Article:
I miss snow, sometimes.  But not that much snow.

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Nasty commute

This is a photo sent my mother by a friend from her hometown in northern Vermont.  On the one hand, I envy that amount of precipitation.  On the other hand, I am grateful not to have to shovel the little precip. we do get here.

Ah, the wonder of nature.  Just wait until spring comes.  Now where did I put my canoe?

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More help wanted

I’m back after another gander at Israemploy’s offerings.  Included in the job listings for February 2, 2011, are the following:

Android Developer, Android Expert needed in Kfar Saba.  Wow, I’m back in the 1970s again.  Does such a person get to build Artoo Deetoo?  Seethreepio?  I’ve seen the movies, but I wouldn’t call myself an expert.  Guess I’ll have to pass.
Tel Aviv needs an Ant and Maven Expert.  If they want an ant expert, I can give them Yossi’s phone number—he takes care of my ant problem.  But a maven expert?  Isn’t that redundant?
They need Child Minders in the North.  I’ve always had difficulty with this British expression.  Does it mean the child is supposed to mind (i.e. obey) me, or I’m supposed to mind the child?  And isn’t that a brand of canned soup in the UK?
Someone in Jerusalem needs a Female Coach for Housework.  Wouldn’t a housekeeper do just as well?  Or is there a need to have a whistle around my neck and a loud voice to shout out orders?  “Dishes, step lively!  Grease, got off that stove right now!  Bathtub ring, move out!”
Rehovot needs a Fishmonger.  Whenever I used to yell as a child, my mother told me I sounded like a fishwife.  I never knew what she was talking about (did I look like I was married to a fish?), but I still have a loud voice.  (Fishmonger must be the politically correct term for a fishwife.)  Of course, if I want to work on the production end of things, I can apply to be a General Worker for a Fish Farm up in Beit She’an.  Probably less yelling involved in that.
And then there’s this one from the Center: “gestionnaire de compte motive de langue maternelle française”; in other words, if you can’t read this, this job is not for you.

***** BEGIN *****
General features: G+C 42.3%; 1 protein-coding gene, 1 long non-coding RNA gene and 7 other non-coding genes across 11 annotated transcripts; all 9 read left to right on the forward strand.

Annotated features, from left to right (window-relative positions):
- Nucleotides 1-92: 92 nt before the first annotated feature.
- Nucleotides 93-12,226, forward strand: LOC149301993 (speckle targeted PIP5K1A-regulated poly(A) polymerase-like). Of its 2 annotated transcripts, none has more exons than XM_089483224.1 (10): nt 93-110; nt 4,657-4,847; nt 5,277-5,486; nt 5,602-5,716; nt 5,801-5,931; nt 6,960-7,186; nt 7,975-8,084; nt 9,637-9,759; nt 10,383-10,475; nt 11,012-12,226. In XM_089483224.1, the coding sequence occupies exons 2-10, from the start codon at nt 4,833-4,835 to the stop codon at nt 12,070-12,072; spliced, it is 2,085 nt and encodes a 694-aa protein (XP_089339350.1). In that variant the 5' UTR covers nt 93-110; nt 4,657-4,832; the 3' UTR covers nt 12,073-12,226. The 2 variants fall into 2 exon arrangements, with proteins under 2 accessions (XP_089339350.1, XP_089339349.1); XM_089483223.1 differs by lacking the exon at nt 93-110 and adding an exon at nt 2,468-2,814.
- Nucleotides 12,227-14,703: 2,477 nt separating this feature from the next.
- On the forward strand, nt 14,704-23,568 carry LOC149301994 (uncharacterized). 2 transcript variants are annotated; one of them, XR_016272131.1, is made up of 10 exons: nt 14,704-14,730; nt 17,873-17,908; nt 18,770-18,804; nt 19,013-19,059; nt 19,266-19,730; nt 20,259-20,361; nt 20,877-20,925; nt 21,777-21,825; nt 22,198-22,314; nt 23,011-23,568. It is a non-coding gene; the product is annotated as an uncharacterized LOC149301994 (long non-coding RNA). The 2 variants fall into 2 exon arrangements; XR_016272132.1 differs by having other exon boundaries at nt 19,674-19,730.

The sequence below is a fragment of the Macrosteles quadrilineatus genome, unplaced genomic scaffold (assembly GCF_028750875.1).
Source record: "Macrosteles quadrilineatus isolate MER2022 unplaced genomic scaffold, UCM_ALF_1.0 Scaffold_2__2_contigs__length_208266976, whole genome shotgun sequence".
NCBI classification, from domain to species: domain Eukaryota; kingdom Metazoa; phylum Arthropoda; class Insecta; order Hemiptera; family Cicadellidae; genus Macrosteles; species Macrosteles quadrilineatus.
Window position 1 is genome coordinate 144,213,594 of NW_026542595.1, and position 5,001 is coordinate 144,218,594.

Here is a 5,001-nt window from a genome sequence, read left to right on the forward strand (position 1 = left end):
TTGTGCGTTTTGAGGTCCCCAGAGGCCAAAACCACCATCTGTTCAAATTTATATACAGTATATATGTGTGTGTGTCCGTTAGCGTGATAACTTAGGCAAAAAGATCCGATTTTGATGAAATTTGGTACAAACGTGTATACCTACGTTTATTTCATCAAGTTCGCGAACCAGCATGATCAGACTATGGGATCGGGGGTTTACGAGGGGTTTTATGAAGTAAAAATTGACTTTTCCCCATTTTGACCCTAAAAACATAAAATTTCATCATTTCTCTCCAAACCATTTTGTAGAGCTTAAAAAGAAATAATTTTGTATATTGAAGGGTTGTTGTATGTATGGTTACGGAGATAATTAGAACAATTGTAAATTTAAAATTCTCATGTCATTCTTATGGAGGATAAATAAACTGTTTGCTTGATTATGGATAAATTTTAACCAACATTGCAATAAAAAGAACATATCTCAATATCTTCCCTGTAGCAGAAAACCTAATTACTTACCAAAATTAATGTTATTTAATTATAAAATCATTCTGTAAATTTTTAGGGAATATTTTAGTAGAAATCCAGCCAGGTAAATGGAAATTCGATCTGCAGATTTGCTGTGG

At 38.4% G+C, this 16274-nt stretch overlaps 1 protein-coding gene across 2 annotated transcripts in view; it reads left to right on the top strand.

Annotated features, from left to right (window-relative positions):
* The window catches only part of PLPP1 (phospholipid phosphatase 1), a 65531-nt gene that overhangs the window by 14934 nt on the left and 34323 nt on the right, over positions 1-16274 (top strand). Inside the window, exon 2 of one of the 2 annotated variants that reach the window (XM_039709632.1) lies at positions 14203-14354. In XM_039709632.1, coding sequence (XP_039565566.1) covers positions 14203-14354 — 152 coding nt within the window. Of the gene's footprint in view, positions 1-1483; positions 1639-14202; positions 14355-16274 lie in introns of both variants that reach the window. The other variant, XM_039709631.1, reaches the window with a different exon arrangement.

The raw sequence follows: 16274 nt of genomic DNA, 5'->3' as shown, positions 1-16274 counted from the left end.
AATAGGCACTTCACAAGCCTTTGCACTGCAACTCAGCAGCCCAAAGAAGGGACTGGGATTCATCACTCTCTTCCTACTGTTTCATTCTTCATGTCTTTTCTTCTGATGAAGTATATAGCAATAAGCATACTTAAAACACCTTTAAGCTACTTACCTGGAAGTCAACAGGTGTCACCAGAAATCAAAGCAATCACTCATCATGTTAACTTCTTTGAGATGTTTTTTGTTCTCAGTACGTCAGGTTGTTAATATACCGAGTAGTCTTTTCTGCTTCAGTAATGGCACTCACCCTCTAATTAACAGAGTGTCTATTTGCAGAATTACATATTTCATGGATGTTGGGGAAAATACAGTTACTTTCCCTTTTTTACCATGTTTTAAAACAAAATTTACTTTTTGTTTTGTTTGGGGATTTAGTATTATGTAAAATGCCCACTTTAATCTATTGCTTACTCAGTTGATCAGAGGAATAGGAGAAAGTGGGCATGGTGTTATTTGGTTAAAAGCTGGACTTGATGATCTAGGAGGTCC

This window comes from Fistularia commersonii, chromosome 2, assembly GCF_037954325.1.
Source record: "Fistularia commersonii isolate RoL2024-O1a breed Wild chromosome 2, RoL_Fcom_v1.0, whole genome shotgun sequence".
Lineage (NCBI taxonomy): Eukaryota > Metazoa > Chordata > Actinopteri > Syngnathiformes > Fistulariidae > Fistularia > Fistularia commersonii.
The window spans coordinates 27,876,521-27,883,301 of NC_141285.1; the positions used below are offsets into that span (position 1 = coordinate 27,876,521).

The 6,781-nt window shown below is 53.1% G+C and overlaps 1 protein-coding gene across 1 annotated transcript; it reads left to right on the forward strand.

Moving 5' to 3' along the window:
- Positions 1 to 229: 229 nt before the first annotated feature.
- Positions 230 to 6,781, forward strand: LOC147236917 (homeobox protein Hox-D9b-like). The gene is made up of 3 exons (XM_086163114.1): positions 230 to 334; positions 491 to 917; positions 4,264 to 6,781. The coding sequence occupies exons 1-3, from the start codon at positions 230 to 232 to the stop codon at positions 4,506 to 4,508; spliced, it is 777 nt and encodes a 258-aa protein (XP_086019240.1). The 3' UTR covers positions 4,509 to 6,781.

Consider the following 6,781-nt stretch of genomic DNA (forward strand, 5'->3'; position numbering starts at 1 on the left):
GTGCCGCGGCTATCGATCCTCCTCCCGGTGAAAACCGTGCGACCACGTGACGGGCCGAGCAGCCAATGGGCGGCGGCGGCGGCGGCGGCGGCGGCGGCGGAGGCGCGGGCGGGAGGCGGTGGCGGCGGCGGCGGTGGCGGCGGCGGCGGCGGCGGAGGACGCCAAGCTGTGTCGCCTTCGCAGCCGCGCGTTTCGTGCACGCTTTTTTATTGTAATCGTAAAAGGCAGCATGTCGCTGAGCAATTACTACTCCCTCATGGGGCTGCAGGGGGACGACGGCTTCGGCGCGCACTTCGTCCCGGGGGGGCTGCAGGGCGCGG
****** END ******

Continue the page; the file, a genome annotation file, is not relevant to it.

Someone in Givat Shaul needs a Lady’s Companion.  This sounds delightfully old-fashioned, left over from the days when wealthy women hired less wealthy women to be their friends (because sometimes you have to pay for quality).  They would read, converse, do needlepoint together, keep one another company.  I decided to see what this would entail in the 21st century.  It says, “Seeking woman to walk with lady on Shabbos by night and motzei Shabbos.”  Take walks two nights a week?  That’s it?  What, no novel reading?  No needlepoint?  This description also carries with it the standard statement that “This position is considered suitable for members of the Haredi/Ultra-orthodox community.”  I’m never sure what to think when I see that.  Does it mean that I won’t be forced to mix with men, non-haredi Jews, or other unsavory characters?  Does it mean I’ll make enough money two nights a week to support a husband who sits in yeshiva all day, plus eight to ten children?  Or does it mean I won’t be expected to know about evolution, how to use the Internet, or who the prime minister is?
Jerusalem is also looking for Matchmakers.  Oy, don’t ask me.  The one time I set up two friends whose only thing in common was that they were secular, it was a disaster.  (I guess for a relationship to work, you have to have more in common than being willing to eat out at a seafood restaurant on Shabbat.)